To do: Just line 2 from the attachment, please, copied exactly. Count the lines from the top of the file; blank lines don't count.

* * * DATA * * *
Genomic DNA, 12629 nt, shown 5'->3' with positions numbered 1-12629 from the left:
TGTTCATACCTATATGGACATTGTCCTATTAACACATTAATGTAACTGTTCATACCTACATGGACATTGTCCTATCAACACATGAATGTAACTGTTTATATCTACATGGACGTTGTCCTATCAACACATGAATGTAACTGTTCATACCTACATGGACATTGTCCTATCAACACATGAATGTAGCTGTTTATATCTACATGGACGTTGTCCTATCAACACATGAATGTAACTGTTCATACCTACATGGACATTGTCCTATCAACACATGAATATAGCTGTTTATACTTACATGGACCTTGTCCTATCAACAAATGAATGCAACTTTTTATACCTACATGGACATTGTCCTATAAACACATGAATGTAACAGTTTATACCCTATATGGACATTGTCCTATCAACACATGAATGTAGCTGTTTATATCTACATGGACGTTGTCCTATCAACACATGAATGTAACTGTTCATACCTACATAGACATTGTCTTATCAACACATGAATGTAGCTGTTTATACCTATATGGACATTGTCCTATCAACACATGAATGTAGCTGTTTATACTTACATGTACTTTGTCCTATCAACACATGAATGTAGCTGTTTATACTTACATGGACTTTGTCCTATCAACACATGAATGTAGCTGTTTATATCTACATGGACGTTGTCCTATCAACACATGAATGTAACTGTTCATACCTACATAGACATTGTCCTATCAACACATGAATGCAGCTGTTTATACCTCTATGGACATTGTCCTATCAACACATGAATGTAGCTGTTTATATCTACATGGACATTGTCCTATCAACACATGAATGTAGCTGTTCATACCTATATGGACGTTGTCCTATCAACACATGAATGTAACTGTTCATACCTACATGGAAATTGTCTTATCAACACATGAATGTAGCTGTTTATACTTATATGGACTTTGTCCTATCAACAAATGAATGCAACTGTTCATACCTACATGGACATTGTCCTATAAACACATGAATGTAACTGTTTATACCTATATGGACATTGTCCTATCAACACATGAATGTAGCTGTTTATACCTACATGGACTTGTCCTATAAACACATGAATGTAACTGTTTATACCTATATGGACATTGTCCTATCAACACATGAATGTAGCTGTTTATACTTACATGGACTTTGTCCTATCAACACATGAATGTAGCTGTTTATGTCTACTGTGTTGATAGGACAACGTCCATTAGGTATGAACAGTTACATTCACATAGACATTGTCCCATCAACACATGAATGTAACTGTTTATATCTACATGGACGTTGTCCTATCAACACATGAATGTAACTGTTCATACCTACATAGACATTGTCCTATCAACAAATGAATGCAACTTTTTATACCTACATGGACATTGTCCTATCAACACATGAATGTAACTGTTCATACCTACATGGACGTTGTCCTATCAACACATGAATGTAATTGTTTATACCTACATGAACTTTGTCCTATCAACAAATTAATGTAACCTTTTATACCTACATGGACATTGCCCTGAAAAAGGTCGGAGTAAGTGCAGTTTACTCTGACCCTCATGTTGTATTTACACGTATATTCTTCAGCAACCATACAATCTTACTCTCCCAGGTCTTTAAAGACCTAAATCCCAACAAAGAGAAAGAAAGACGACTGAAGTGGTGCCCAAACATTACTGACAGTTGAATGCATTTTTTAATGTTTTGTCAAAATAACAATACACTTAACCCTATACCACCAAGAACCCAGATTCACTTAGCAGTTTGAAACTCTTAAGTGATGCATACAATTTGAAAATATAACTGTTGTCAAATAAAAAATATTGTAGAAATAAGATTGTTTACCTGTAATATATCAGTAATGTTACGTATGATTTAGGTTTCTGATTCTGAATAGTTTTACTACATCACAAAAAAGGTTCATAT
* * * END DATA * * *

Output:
TGTTCATACCTATATGGACATTGTCCTATTAACACATTAATGTAACTGTTCATACCTACATGGACATTGTCCTATCAACACATGAATGTAACTGTTTATATCTACATGGACGTTGTCCTATCAACACATGAATGTAACTGTTCATACCTACATGGACATTGTCCTATCAACACATGAATGTAGCTGTTTATATCTACATGGACGTTGTCCTATCAACACATGAATGTAACTGTTCATACCTACATGGACATTGTCCTATCAACACATGAATATAGCTGTTTATACTTACATGGACCTTGTCCTATCAACAAATGAATGCAACTTTTTATACCTACATGGACATTGTCCTATAAACACATGAATGTAACAGTTTATACCCTATATGGACATTGTCCTATCAACACATGAATGTAGCTGTTTATATCTACATGGACGTTGTCCTATCAACACATGAATGTAACTGTTCATACCTACATAGACATTGTCTTATCAACACATGAATGTAGCTGTTTATACCTATATGGACATTGTCCTATCAACACATGAATGTAGCTGTTTATACTTACATGTACTTTGTCCTATCAACACATGAATGTAGCTGTTTATACTTACATGGACTTTGTCCTATCAACACATGAATGTAGCTGTTTATATCTACATGGACGTTGTCCTATCAACACATGAATGTAACTGTTCATACCTACATAGACATTGTCCTATCAACACATGAATGCAGCTGTTTATACCTCTATGGACATTGTCCTATCAACACATGAATGTAGCTGTTTATATCTACATGGACATTGTCCTATCAACACATGAATGTAGCTGTTCATACCTATATGGACGTTGTCCTATCAACACATGAATGTAACTGTTCATACCTACATGGAAATTGTCTTATCAACACATGAATGTAGCTGTTTATACTTATATGGACTTTGTCCTATCAACAAATGAATGCAACTGTTCATACCTACATGGACATTGTCCTATAAACACATGAATGTAACTGTTTATACCTATATGGACATTGTCCTATCAACACATGAATGTAGCTGTTTATACCTACATGGACTTGTCCTATAAACACATGAATGTAACTGTTTATACCTATATGGACATTGTCCTATCAACACATGAATGTAGCTGTTTATACTTACATGGACTTTGTCCTATCAACACATGAATGTAGCTGTTTATGTCTACTGTGTTGATAGGACAACGTCCATTAGGTATGAACAGTTACATTCACATAGACATTGTCCCATCAACACATGAATGTAACTGTTTATATCTACATGGACGTTGTCCTATCAACACATGAATGTAACTGTTCATACCTACATAGACATTGTCCTATCAACAAATGAATGCAACTTTTTATACCTACATGGACATTGTCCTATCAACACATGAATGTAACTGTTCATACCTACATGGACGTTGTCCTATCAACACATGAATGTAATTGTTTATACCTACATGAACTTTGTCCTATCAACAAATTAATGTAACCTTTTATACCTACATGGACATTGCCCTGAAAAAGGTCGGAGTAAGTGCAGTTTACTCTGACCCTCATGTTGTATTTACACGTATATTCTTCAGCAACCATACAATCTTACTCTCCCAGGTCTTTAAAGACCTAAATCCCAACAAAGAGAAAGAAAGACGACTGAAGTGGTGCCCAAACATTACTGACAGTTGAATGCATTTTTTAATGTTTTGTCAAAATAACAATACACTTAACCCTATACCACCAAGAACCCAGATTCACTTAGCAGTTTGAAACTCTTAAGTGATGCATACAATTTGAAAATATAACTGTTGTCAAATAAAAAATATTGTAGAAATAAGATTGTTTACCTGTAATATATCAGTAATGTTACGTATGATTTAGGTTTCTGATTCTGAATAGTTTTACTACATCACAAAAAAGGTTCATAT